Elsie Stern, Ph.D., Vice President for Academic Affairs and Associate Professor of Bible, RRC
On the 50th day of President Joe Biden’s administration, Elsie Stern, Reconstructing Judaism’s vice president for academic affairs, penned a letter addressed to the president, vice president and all members of the 177th Congress. This wasn’t a lone act but done in conjunction with American Values, Religious Voices: a national, nonpartisan campaign to demonstrate how the teachings of diverse religious traditions can offer insight into shared American values. Starting on Inauguration Day, a diverse array of religious scholars has been sending a letter a day for 100 days, to the president, vice president and members of Congress.
Four years ago, Stern was instrumental in launching the project. The compilation of 2017 letters was later published by the University of Cincinnati Press as American Values, Religious Voices: 100 Days, 100 Letters (University of Cincinnati Press, 2019). Reflecting on the 2017 campaign, Stern, who wrote Letter 100 in that first collection, noted, “I would love to see this project with every presidential election. I think this one grew out of a sense of urgency and anxiety, but the idea that these incredibly wise religious traditions have a lot to say to folks who have just ascended to positions of enormous power isn’t specific to this moment.”
Read Stern’s March 10 letter below, or view it on the American Values, Religious Voices website by clicking here.
Dear President Biden, Vice-President Harris, and Members of the 117th Congress,
I write on the fiftieth day of your administration — the midpoint of your first 100 days.
In Jewish time, we are also “in the thick of it.” We are in the middle of the Jewish calendar and about halfway between the holidays of Purim and Passover. In our annual cycle of scripture readings, we are almost halfway through the Torah (Genesis through Deuteronomy). Each of these middle moments has its own character and its own message.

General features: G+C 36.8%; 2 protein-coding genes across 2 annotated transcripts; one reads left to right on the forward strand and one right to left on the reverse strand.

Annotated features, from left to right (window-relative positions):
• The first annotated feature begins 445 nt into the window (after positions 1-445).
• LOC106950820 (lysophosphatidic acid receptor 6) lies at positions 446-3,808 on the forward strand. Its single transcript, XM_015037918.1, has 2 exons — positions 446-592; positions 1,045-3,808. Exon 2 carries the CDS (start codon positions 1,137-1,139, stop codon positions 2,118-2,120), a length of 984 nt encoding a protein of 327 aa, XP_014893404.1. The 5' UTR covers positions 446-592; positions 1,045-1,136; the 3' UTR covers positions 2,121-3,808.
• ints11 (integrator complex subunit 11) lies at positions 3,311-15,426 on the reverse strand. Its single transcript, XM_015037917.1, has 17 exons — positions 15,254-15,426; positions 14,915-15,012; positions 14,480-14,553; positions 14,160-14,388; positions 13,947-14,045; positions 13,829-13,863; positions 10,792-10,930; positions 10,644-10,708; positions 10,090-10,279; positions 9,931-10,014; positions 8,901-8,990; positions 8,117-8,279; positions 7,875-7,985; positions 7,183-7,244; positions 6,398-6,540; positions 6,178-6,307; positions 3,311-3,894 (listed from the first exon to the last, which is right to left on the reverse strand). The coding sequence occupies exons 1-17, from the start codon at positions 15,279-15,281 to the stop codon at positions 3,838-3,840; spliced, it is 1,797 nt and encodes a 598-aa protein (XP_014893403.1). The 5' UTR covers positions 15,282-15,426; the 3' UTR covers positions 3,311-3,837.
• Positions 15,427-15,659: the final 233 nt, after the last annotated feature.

In the Hebrew calendar, we are in the month of Adar, about which we are advised to increase joy. In the middle moments, the euphoria of a new start wanes, and we need to work harder to maintain buoyancy, optimism and vision. At the same time, we are halfway between Purim and Passover. On Purim, we read the book of Esther, which reminded us of the danger of chaos and misrule. On Passover, we will celebrate the possibility of liberation. In this space in between, the fear and relief of Purim linger even as we begin to anticipate the liberation to come.
This week we are also nearing the middle of the Torah, as we finish the account of the building of the tabernacle in the book of Exodus. This is an “all hands on deck” project whose results are palpably transformative: “When Moses finished the work…the Presence of God filled the tabernacle” (Exodus 40:34). The completion of the tabernacle makes a place for the holy amidst the nation. Next week, we will begin reading Leviticus — a policy and procedures manual for the ancient priests. Thus this juncture in the Torah reminds us that both the adrenaline fueled act of building and the ongoing efforts of governing (be it temple or nation) are sacred work.
In this moment in the middle, may you find energy and joy as you lead us, we hope, from chaos to liberation, past the highs of the “start-up” phase into the sustained work of governing. May your work create the conditions for wholeness, justice, and peace for all in our midst.
Elsie R. Stern, Ph.D.
Vice President for Academic Affairs
Reconstructionist Rabbinical College